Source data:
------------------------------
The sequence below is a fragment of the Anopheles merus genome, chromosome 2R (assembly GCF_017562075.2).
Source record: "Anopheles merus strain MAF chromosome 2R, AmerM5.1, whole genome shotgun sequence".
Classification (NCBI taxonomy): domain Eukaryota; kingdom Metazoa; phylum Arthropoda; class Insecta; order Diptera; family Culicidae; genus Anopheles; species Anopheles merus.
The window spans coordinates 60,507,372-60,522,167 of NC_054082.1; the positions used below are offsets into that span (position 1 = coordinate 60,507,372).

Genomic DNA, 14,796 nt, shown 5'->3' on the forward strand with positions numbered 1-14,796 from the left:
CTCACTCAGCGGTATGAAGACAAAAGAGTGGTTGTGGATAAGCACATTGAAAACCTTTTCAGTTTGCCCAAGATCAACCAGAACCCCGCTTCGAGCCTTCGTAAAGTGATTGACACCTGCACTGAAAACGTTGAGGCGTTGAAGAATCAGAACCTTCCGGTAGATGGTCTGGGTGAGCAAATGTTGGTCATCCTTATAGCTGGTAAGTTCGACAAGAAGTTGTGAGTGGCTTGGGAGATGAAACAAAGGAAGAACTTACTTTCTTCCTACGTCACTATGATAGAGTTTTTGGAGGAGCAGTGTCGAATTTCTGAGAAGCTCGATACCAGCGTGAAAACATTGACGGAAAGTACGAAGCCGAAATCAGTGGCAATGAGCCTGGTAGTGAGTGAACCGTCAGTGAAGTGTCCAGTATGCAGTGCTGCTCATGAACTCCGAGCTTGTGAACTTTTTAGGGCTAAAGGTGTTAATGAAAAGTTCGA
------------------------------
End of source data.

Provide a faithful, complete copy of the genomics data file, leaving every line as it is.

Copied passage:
The sequence below is a fragment of the Anopheles merus genome, chromosome 2R (assembly GCF_017562075.2).
Source record: "Anopheles merus strain MAF chromosome 2R, AmerM5.1, whole genome shotgun sequence".
Classification (NCBI taxonomy): domain Eukaryota; kingdom Metazoa; phylum Arthropoda; class Insecta; order Diptera; family Culicidae; genus Anopheles; species Anopheles merus.
The window spans coordinates 60,507,372-60,522,167 of NC_054082.1; the positions used below are offsets into that span (position 1 = coordinate 60,507,372).

Genomic DNA, 14,796 nt, shown 5'->3' on the forward strand with positions numbered 1-14,796 from the left:
CTCACTCAGCGGTATGAAGACAAAAGAGTGGTTGTGGATAAGCACATTGAAAACCTTTTCAGTTTGCCCAAGATCAACCAGAACCCCGCTTCGAGCCTTCGTAAAGTGATTGACACCTGCACTGAAAACGTTGAGGCGTTGAAGAATCAGAACCTTCCGGTAGATGGTCTGGGTGAGCAAATGTTGGTCATCCTTATAGCTGGTAAGTTCGACAAGAAGTTGTGAGTGGCTTGGGAGATGAAACAAAGGAAGAACTTACTTTCTTCCTACGTCACTATGATAGAGTTTTTGGAGGAGCAGTGTCGAATTTCTGAGAAGCTCGATACCAGCGTGAAAACATTGACGGAAAGTACGAAGCCGAAATCAGTGGCAATGAGCCTGGTAGTGAGTGAACCGTCAGTGAAGTGTCCAGTATGCAGTGCTGCTCATGAACTCCGAGCTTGTGAACTTTTTAGGGCTAAAGGTGTTAATGAAAAGTTCGA